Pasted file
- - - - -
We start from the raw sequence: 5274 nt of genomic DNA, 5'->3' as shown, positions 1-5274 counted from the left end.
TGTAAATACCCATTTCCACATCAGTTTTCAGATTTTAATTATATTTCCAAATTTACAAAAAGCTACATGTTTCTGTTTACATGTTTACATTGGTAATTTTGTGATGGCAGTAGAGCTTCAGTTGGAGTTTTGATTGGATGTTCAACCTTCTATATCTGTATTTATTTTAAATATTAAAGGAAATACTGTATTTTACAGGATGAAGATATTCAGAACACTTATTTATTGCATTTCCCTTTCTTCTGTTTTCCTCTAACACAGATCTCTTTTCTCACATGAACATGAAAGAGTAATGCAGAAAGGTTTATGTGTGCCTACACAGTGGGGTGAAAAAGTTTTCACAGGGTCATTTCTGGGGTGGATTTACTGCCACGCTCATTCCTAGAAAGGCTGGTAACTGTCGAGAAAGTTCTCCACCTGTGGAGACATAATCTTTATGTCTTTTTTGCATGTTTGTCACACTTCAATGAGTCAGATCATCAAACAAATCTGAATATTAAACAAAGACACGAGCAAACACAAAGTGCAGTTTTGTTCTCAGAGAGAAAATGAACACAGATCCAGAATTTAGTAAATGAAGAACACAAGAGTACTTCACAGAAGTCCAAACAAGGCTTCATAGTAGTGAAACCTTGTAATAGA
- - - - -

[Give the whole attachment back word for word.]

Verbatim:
We start from the raw sequence: 5274 nt of genomic DNA, 5'->3' as shown, positions 1-5274 counted from the left end.
TGTAAATACCCATTTCCACATCAGTTTTCAGATTTTAATTATATTTCCAAATTTACAAAAAGCTACATGTTTCTGTTTACATGTTTACATTGGTAATTTTGTGATGGCAGTAGAGCTTCAGTTGGAGTTTTGATTGGATGTTCAACCTTCTATATCTGTATTTATTTTAAATATTAAAGGAAATACTGTATTTTACAGGATGAAGATATTCAGAACACTTATTTATTGCATTTCCCTTTCTTCTGTTTTCCTCTAACACAGATCTCTTTTCTCACATGAACATGAAAGAGTAATGCAGAAAGGTTTATGTGTGCCTACACAGTGGGGTGAAAAAGTTTTCACAGGGTCATTTCTGGGGTGGATTTACTGCCACGCTCATTCCTAGAAAGGCTGGTAACTGTCGAGAAAGTTCTCCACCTGTGGAGACATAATCTTTATGTCTTTTTTGCATGTTTGTCACACTTCAATGAGTCAGATCATCAAACAAATCTGAATATTAAACAAAGACACGAGCAAACACAAAGTGCAGTTTTGTTCTCAGAGAGAAAATGAACACAGATCCAGAATTTAGTAAATGAAGAACACAAGAGTACTTCACAGAAGTCCAAACAAGGCTTCATAGTAGTGAAACCTTGTAATAGA